People stand on a viewing point over the ocean with rocks in the distance.
Pancake Rocks can be seen on the West Coast © Anna Gorin / Getty Images

6. The West Coast

A remote, end-of-the-road vibe defines the West Coast. Road trips along the SH6, from isolated wildlife haven Haast to hiking outpost Karamea, thread together an alluring combination of sights: Franz Josef and Fox Glaciers, Hokitika’s greenstone galleries, and geological wonders like Pancake Rocks. There are countless detours to mountain-biking and hiking trails, many of which follow the footsteps of early pioneers. Primeval wilderness is often only a short journey away by foot – or helicopter, or jetboat...

A red cable car rises above a cityscape.
Wellington is one of the world's coolest little capitals © Victor Maschek / Shutterstock

7. Wellington

One of the coolest little capitals in the world, windy Wellington is also synonymous with cinema, thanks to local boy Peter Jackson. Residents are also proud of its vibrant arts and music scene and special events schedule (from Fringe to WOW), plus dining choices that range from innovative food trucks to high-end gastronomy. But for visitors to the capital, the proximity to mountain-biking and walking trails, not to mention a glistening harbour, scores just as highly. Don’t miss it.

Discover Tongariro Alpine Crossing, New Zealand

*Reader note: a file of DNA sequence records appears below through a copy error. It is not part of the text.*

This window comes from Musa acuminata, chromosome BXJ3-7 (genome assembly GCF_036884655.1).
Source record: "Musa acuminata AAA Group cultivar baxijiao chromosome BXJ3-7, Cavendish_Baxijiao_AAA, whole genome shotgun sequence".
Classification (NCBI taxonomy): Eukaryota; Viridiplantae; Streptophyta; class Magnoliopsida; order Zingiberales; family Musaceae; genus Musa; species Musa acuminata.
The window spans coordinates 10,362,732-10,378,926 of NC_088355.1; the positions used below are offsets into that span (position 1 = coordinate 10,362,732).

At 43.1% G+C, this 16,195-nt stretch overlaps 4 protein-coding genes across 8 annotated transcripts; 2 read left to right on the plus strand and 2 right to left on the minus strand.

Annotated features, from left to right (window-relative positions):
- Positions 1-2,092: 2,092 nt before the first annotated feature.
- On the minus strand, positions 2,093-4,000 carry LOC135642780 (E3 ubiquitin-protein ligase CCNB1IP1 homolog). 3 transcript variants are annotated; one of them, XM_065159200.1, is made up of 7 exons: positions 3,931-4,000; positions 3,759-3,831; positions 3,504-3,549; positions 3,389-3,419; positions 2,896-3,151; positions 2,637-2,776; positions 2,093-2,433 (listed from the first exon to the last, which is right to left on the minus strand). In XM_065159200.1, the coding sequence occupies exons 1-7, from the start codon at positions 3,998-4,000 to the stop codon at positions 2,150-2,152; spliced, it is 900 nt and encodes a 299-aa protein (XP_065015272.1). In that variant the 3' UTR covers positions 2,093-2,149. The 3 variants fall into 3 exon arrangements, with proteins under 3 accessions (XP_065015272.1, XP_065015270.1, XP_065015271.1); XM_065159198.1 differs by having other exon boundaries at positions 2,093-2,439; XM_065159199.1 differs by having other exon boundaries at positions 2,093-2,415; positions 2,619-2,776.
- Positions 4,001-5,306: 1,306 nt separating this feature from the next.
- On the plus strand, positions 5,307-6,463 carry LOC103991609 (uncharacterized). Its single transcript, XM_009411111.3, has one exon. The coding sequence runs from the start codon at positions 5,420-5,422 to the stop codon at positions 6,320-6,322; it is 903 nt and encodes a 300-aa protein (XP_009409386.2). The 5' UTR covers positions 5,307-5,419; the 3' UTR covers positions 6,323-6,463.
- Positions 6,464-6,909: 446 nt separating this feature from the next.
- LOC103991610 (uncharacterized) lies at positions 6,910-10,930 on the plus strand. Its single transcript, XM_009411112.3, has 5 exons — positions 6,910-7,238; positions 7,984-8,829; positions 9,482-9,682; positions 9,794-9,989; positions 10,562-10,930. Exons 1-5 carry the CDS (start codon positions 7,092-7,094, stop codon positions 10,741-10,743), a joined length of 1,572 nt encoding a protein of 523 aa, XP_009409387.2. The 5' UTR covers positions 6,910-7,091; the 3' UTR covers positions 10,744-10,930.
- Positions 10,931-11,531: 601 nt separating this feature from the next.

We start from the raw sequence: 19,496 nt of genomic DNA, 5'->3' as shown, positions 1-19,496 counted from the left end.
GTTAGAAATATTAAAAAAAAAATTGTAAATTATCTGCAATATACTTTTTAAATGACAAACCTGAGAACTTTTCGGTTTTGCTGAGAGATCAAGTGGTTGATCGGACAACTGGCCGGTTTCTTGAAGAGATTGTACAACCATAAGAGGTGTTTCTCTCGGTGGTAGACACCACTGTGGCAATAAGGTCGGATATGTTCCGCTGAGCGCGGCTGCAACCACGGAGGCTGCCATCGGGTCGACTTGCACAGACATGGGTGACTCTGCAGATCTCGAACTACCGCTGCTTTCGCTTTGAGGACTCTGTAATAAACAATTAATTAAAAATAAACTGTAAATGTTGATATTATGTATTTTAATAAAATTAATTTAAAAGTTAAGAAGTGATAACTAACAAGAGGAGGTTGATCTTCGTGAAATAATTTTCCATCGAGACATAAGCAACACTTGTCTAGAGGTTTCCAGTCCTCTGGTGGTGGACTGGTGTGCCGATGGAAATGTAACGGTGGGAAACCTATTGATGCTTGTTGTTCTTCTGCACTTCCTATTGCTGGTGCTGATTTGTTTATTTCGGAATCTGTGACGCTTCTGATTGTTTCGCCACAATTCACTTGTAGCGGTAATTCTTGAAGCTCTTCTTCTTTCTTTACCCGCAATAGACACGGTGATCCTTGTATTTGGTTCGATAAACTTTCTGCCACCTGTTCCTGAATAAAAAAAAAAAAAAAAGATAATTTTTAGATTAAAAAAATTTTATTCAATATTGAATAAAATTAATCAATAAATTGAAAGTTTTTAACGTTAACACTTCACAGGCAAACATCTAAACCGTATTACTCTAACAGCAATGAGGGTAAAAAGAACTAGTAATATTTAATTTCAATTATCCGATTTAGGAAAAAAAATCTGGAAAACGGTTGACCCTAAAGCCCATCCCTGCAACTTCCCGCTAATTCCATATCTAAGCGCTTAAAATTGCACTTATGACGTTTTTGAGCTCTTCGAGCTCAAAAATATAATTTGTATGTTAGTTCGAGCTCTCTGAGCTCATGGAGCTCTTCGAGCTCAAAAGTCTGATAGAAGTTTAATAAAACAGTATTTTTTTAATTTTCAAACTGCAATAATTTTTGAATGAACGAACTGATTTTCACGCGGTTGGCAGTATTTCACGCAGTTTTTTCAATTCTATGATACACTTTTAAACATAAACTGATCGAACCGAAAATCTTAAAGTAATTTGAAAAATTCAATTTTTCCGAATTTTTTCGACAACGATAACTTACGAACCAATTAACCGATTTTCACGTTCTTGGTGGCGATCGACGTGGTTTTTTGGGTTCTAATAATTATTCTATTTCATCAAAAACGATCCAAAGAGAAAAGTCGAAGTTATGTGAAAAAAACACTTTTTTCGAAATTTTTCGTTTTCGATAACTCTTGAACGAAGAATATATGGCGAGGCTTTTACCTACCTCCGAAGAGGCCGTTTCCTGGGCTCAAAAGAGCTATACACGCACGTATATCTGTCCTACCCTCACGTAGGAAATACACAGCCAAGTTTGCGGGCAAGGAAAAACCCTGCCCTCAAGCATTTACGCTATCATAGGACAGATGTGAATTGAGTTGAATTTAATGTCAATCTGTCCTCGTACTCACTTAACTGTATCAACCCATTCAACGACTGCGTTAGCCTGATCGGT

8. Tongariro National Park

At the centre of the North Island, Tongariro National Park presents an awe-inspiring landscape of alpine desert punctuated by three smouldering volcanoes. Often rated as one of the world’s best single-day wilderness walks, the challenging Tongariro Alpine Crossing skirts the base of two of the mountains and provides views of craters, brightly coloured lakes and the vast Central Plateau. As the crossing’s popularity has skyrocketed, DOC has limited visitor numbers per day, so book early. 

A beautiful bay is filled with boats on a sunny day.
Waiheke Island is a top getaway in New Zealand © Troy Wegman / Shutterstock

9. Waiheke Island & the Hauraki Gulf

A yachtie’s paradise, the island-studded Hauraki Gulf is Auckland’s aquatic playground, sheltering its harbour and east-coast bays and, despite the busy maritime traffic, its resident whales and dolphins. Rangitoto Island is an icon of the city, its near-perfect volcanic cone providing the backdrop for many a tourist snapshot. Yet it’s Waiheke, with its beautiful beaches, acclaimed wineries and excellent dining spots, that is Auckland’s most popular island escape.

A massive humpback whale leaps from the water
Spot humpback whales playing in Kaikōura © Konrad Mostert / Shutterstock

10. Kaikōura

First settled by Maōri, who demonstrated their taste for seafood by naming it Kaikōura (meaning ‘to eat crayfish’), this is NZ’s best spot for both consuming and communing with marine life. Feast on crayfish, go on a fishing excursion, or take a boat tour or flight to see whales, dolphins, seals and marine birds. Following a severe earthquake in November 2016, Kaikōura has rebounded and is now a fascinating spot to observe the pro- found impact of seismic activity along the coast.